Kansas legislators' desire to focus on repairing university buildings that are central to the schools' educational mission is a practical approach to the current maintenance backlog.
Members of a legislative task force have asked the Kansas Board of Regents to pare its $727 million list of needed campus repairs by eliminating work on athletic facilities and other buildings that might be financed by private funds.
For Kansas University, that includes $8.1 million for Allen Fieldhouse, $3.3 million for Memorial Stadium, $500,000 for Parrott Athletic Center, $800,000 for the Wagnon Student Athletic Center, $1.7 million for the Anderson Sports Pavilion and Anderson Family Strength Center, $170,00 for the Horejsi Family Athletics Facility, and $600,000 for the chancellor's residence and guest house.
Added to these questionable "academic" needs are a number of facilities and operations storage and shop buildings and a hangar at the Lawrence Municipal Airport. KU's repair requests for the Lawrence campus totaled $181,930,636, and the Medical Center's needs totaled $71,603,826
By eliminating such projects at all six state universities, legislators say they could get the overall bill down to about $600 million, which seems more manageable.
That still is a lot of money, and there are limits to what the state can afford. Earlier this month, it was reported that 18 community college campuses in the state also were in need of $149.5 million. While that's a problem, it should be remembered that community colleges are locally controlled and their campuses are not state-owned. The state's responsibility to the physical upkeep of those campuses isn't the same as to its state universities.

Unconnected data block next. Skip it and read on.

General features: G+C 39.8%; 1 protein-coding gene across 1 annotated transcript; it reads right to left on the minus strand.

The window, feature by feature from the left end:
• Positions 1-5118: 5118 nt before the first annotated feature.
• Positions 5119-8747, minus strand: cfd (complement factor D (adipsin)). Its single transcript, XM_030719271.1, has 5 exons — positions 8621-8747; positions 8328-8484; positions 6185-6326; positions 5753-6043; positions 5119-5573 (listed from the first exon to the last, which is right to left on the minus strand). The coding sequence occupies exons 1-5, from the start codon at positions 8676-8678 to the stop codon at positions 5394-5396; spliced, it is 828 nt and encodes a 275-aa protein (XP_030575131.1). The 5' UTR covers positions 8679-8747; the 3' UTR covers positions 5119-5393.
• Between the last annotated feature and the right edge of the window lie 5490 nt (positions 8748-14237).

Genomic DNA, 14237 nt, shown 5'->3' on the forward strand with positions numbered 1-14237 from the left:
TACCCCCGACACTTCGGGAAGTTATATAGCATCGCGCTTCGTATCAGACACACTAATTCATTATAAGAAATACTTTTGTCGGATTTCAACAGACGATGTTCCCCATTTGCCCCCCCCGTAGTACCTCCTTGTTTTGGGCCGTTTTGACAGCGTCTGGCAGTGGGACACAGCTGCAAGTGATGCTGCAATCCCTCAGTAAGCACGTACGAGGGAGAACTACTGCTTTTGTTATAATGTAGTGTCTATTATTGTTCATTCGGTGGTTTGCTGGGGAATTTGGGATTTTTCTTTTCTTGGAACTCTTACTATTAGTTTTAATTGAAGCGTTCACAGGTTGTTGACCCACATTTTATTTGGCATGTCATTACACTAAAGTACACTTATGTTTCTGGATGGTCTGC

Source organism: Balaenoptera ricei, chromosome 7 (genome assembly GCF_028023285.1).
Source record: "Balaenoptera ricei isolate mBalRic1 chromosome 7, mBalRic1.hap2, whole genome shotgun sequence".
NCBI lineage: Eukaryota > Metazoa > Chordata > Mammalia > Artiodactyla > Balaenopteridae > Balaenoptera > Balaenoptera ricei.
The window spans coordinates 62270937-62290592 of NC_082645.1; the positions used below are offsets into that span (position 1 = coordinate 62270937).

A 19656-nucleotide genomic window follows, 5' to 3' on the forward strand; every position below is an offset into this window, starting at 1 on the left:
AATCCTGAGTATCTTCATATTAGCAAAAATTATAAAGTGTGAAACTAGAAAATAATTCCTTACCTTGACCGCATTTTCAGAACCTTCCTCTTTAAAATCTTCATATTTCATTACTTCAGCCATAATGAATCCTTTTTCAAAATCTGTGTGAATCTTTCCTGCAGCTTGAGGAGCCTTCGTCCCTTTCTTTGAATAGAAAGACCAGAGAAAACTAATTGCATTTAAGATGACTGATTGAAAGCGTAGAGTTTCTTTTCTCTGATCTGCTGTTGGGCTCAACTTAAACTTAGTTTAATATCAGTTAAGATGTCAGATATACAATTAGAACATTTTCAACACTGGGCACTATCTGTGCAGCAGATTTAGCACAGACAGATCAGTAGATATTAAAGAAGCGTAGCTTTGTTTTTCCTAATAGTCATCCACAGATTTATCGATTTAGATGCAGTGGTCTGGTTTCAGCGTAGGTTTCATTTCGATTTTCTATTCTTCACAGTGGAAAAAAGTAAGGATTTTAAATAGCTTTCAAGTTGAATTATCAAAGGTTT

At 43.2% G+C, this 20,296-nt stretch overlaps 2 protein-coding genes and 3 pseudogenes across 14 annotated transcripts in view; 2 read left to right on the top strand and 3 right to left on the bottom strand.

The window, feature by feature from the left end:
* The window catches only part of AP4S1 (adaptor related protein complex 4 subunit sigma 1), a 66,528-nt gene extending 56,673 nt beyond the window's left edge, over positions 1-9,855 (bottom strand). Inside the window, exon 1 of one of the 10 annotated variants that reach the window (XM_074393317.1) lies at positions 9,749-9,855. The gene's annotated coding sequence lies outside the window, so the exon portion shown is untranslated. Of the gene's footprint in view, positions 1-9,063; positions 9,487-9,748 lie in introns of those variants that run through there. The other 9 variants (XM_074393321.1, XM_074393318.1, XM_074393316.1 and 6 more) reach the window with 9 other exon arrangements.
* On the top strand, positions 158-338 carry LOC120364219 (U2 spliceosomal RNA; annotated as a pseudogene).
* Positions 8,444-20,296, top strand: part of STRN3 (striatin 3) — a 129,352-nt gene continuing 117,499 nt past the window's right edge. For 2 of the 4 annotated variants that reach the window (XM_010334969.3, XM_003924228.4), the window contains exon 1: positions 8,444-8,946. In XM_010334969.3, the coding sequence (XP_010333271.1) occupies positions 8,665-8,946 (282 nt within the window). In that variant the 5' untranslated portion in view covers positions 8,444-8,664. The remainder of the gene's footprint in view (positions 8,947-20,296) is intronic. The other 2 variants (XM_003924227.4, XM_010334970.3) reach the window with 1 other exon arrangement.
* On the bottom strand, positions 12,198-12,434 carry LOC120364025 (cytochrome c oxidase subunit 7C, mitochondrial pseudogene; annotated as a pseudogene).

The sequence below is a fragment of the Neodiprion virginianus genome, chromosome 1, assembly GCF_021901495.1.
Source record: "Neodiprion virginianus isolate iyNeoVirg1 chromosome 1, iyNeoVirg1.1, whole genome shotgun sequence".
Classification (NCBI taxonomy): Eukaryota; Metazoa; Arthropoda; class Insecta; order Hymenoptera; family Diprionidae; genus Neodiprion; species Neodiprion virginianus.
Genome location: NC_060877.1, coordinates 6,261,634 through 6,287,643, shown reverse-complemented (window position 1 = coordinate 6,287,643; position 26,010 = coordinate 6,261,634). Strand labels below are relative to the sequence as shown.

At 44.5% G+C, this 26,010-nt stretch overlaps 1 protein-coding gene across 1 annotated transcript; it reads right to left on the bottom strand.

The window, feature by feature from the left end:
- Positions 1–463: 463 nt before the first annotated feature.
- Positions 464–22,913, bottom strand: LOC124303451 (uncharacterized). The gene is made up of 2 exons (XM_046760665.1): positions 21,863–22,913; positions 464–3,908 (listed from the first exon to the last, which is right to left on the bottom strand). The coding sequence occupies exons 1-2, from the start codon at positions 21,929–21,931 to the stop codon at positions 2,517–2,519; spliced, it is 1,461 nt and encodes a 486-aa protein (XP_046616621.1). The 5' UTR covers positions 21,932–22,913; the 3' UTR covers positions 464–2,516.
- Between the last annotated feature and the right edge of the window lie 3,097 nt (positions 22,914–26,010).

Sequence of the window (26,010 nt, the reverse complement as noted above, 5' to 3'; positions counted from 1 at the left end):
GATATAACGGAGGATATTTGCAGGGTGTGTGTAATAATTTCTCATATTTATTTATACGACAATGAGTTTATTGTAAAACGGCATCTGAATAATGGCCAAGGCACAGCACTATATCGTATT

Excluding athletic facilities from the repair list makes sense. Observers are well aware, for instance, of the emphasis the KU athletic department has made on raising money for its own salaries, facilities and programs in recent years. Many people even contend that the university could - and should - have influenced some athletic department donors to divert their gifts to projects that supported the school's academic pursuits. Whether or not that is true, it seems that the athletic department would be in a far better position to finance repairs to its own facilities than the university's academic units. If cuts must be made, the state should place a priority on buildings and facilities that support the school's academic and research mission.
It is, of course, good news that both the governor and legislators are seriously looking for a solution to the maintenance problem. It could be argued that it was the responsibility of universities to adequately care for their physical plants even in tight financial times, but not to address the poor condition of many state-owned buildings and facilities now would be irresponsible.